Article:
Please confirm the identity of your insurers. Please note that your insurers will need to see this letter as soon as possible and it may affect your insurance cover and/or the conduct of any subsequent legal proceedings if you do not send this letter to them.
The circumstances of the accident are:-
(brief outline only)
The reason I am alleging fault is:
(simple explanation e.g. pulled out from minor to major road without looking, driving too fast)
The accident was reported to the police by (myself or name). I will obtain a copy of the police report if you do not accept what I say and agree you are wholly at fault. I will let you have a copy of the police report upon your undertaking to meet half the fee.
My vehicle (manufacturer, model, and registration) needs repair. The vehicle is currently at (and is incurring storage charges). I would like to give you the opportunity to inspect my vehicle and put forward your own proposal as to the work required and the method of repair. If you do not wish to take up this offer I will arrange for the repairs myself, and send the invoice to you for payment.
In the accident the following articles were damaged:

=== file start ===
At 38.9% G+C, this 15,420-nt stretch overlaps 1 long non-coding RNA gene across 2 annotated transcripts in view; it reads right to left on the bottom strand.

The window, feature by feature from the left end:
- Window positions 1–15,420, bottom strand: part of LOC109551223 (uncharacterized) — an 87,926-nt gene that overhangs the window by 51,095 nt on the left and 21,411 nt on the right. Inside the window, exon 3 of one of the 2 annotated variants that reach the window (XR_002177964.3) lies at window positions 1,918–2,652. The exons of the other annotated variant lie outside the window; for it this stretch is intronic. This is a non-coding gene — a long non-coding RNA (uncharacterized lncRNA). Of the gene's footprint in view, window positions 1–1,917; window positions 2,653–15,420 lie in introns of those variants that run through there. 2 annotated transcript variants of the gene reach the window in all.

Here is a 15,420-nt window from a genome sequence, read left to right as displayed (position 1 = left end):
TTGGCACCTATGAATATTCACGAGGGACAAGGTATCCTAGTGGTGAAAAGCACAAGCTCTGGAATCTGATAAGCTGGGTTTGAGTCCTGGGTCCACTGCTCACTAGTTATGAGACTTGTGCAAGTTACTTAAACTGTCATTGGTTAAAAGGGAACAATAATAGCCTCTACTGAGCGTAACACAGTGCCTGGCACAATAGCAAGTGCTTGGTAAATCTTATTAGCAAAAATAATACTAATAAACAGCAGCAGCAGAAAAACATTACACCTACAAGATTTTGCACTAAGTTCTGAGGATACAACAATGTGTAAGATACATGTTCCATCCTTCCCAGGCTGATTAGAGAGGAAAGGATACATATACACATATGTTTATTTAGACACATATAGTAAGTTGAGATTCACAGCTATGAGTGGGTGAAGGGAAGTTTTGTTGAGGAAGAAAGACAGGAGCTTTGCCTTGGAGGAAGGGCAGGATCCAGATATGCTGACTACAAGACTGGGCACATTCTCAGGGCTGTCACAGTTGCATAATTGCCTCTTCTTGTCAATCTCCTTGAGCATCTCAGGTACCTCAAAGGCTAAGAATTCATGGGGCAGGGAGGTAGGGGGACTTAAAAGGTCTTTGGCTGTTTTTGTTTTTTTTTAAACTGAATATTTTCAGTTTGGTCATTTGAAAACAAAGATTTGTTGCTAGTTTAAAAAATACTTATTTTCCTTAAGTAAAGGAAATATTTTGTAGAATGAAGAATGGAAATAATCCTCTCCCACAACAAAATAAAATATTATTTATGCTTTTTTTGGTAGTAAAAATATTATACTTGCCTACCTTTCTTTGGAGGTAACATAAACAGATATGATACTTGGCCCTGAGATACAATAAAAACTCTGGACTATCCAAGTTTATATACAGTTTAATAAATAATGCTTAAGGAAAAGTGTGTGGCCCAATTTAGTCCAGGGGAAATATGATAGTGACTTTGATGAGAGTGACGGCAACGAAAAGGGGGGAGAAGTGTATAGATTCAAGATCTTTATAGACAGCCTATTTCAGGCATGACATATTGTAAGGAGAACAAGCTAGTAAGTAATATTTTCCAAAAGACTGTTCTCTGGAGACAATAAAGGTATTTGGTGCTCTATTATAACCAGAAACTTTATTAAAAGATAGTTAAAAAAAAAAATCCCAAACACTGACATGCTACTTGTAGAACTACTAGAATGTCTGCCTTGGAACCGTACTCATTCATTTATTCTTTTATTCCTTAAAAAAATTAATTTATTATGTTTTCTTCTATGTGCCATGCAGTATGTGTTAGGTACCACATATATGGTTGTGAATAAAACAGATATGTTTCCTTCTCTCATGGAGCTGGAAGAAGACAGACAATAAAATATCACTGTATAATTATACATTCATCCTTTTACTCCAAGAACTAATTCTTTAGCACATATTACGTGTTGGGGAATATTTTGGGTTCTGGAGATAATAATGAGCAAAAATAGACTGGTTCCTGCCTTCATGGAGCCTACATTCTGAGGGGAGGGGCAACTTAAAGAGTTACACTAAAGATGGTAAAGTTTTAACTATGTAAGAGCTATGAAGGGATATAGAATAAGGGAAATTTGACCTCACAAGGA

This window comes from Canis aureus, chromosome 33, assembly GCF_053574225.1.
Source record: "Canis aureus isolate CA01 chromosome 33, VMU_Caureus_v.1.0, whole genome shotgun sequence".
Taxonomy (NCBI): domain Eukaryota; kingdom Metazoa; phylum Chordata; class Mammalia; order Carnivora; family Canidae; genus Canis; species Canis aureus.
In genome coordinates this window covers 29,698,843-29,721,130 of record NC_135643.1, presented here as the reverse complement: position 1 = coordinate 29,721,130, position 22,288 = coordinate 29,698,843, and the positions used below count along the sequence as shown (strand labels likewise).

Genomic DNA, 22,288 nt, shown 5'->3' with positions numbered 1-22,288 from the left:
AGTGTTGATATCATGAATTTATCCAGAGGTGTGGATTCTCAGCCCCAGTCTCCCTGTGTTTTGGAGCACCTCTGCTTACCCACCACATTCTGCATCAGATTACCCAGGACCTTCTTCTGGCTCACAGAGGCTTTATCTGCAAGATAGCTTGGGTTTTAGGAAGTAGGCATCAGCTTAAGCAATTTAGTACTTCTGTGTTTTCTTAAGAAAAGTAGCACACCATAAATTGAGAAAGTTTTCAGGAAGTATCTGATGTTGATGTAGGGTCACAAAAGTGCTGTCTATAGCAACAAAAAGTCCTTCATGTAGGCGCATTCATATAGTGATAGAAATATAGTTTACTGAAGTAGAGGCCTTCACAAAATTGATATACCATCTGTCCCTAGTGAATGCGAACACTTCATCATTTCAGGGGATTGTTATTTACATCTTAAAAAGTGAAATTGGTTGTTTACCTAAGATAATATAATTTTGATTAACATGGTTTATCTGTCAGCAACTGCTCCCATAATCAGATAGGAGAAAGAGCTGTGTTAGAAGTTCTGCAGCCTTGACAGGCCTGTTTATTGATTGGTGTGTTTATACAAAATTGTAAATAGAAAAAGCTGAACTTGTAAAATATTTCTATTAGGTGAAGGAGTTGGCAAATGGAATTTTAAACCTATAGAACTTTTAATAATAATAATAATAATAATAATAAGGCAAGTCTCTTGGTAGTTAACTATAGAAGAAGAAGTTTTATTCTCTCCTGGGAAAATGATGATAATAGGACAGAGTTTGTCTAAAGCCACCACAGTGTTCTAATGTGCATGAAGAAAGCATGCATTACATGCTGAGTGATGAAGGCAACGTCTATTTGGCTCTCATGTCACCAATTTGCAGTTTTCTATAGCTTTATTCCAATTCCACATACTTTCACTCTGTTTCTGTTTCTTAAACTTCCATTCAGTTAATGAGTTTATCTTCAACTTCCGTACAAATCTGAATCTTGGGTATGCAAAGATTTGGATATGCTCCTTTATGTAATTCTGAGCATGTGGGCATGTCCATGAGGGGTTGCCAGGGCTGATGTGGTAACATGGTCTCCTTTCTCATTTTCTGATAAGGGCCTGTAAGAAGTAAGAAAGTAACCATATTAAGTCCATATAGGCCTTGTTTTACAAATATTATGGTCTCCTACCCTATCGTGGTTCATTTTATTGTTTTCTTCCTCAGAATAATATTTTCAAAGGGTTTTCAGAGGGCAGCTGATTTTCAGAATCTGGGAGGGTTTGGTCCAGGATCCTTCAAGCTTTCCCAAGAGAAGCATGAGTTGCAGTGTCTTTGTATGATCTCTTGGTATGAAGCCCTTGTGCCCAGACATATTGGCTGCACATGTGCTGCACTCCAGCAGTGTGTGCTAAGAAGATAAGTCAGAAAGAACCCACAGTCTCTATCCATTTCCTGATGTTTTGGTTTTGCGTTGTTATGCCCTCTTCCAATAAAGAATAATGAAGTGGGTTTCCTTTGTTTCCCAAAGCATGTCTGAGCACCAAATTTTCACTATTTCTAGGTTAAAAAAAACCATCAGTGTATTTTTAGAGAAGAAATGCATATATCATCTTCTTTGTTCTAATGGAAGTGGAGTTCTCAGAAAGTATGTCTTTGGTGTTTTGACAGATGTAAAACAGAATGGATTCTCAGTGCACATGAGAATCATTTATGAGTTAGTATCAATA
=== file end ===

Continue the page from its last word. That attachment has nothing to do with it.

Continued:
(detailed description, date of purchase and price – remember you are only entitled to cost of repair or value at time of accident).
A copy of this letter is attached for you to send to your insurers.
Finally I expect an acknowledgment of this letter within 21 days by yourself or your insurers.
We help many members with this type of claim. We have also advised on making a County Court claim which is your next step if the letter does not work. The process is not difficult, it does not require a solicitor, but it does require time and determination. Don’t be fobbed off, and use the letter rather than the phone so the insurer sees you know what you are about, and you mean business.
There is encouragement from the Guardian consumer rights man who brought a small claim against Carphone Warehouse.
There is some very useful guidance on the Government website by clicking here.
Let us know how you get on, and share your experience to help other members.
Please note that comments below dated before 2012 which refer to legal cover arrangements are now out of date. Please click here for an explanation.